JpGU-AGU Joint Meeting 2017

Presentation information

[JJ] Poster

S (Solid Earth Sciences) » S-SS Seismology

[S-SS16] [JJ] Crustal Structure

Wed. May 24, 2017 5:15 PM - 6:30 PM Poster Hall (International Exhibition Hall HALL7)

[SSS16-P05] Lithosphere structure of the Yamato Basin from receiver function analysis

*Takeshi Akuhara1,2, Kazuo Nakahigashi3, Masanao Shinohara2, Tomoaki Yamada2, Yusuke Yamashita4, Hajime Shiobara2, Kimihiro Mochizuki2 (1.Now at Department of Earth, Ocean and Atmospheric Sciences, University of British Columbia, 2.Earthquake Research Institute, University of Tokyo, 3.Tokyo University of Marine Science and Technology, 4.Disaster Prevention Research Institute, Kyoto University)

Keywords:Lithosphere structure, Ocean-bottom seismometer, Receiver function analysis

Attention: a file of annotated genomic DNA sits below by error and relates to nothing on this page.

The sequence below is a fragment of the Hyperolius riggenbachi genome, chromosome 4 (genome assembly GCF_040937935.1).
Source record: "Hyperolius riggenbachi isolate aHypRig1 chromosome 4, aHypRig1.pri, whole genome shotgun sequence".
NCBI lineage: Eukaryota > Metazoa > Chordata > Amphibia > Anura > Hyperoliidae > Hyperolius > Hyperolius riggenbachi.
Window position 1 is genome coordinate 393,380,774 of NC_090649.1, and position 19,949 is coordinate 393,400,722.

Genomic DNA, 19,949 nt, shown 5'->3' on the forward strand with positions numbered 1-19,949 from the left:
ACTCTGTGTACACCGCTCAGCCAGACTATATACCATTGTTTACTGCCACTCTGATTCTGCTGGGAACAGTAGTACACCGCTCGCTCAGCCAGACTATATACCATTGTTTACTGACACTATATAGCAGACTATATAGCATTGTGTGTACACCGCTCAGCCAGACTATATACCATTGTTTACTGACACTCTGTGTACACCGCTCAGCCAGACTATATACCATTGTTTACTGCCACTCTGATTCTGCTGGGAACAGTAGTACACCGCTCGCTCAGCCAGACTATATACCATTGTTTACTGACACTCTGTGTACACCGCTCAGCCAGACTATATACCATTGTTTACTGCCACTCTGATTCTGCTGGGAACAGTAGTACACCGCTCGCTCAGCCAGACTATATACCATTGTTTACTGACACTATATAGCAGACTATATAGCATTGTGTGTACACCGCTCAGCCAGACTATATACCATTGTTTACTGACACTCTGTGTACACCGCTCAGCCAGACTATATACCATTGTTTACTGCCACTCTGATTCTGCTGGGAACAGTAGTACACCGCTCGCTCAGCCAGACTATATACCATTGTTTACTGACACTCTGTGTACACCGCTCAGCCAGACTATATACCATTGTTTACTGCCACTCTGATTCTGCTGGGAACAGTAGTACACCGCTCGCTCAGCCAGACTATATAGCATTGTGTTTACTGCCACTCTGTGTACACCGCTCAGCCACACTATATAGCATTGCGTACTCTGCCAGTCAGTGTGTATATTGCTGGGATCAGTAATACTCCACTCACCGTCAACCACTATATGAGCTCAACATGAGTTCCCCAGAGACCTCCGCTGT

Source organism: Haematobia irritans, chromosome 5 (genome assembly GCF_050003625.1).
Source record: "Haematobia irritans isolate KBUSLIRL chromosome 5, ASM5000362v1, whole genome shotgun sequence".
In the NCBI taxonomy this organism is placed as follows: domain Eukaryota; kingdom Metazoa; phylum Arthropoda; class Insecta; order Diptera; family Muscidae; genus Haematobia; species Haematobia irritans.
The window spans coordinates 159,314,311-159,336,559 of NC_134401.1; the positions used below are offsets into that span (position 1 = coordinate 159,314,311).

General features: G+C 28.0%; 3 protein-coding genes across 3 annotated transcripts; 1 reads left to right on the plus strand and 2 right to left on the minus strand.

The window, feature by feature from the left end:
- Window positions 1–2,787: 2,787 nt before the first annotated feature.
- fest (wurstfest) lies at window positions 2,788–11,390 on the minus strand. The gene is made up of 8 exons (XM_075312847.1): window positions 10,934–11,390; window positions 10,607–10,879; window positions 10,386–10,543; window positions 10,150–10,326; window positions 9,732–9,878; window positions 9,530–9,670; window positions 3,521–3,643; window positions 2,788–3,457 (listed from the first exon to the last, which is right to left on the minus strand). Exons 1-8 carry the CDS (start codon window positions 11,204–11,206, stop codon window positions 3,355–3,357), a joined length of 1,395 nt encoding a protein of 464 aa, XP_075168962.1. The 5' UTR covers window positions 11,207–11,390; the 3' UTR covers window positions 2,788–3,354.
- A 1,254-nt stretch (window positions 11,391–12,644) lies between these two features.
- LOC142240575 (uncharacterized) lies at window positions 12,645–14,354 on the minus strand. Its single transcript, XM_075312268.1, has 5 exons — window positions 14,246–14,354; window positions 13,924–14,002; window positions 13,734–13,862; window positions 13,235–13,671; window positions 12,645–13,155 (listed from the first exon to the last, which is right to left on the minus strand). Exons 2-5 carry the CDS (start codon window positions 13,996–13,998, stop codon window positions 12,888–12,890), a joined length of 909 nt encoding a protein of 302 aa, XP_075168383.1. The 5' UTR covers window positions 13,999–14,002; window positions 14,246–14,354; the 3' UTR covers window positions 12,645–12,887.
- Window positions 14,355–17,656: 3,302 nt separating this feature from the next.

Large earthquakes have occurred around the Japan Sea, including the 2007 Chuetsu-oki Earthquake. To estimate the risk of potential earthquakes and tsunami, better understanding of the lithosphere structure beneath the Japan Sea is an issue of importance. Revealing the lithosphere structure would also help constrain the formation process of the Japan Sea, which has been considered due to back-arc opening. In this study, we conducted receiver function analysis using broad-band ocean-bottom seismometers (BBOBS) installed at the Yamato Basin from 2013 to 2016. The final goal of this study is to detect a lithosphere-asthenosphere boundary (LAB), which provides fundamental information of the oceanic plate i.e., thickness of the lithosphere. Teleseismic P waveforms recorded by horizontal sensors at offshore sites are significantly affected by multiple reflections and conversions within the sediment layer beneath the seafloor. These multiple phases have potential to overprint signals from the LAB. We, therefore, first estimated shallow (< 20 km) crustal velocity structure from receiver function waveform inversion. Then we searched for the depth and contrast of the LAB which can better explain observed waveforms than any structure models without the LAB. As a result, we acquired good waveform fitting with only the shallow crustal structure. We also found that the LAB located at 70 km depth can improve the waveform fitting. Unfortunately, we could not identify LAB-related signals visually due to dominating sediment reverberations. Statistical approach is left for future studies to confirm whether this improvement in the waveform fitting truly represents the existence of the LAB or not.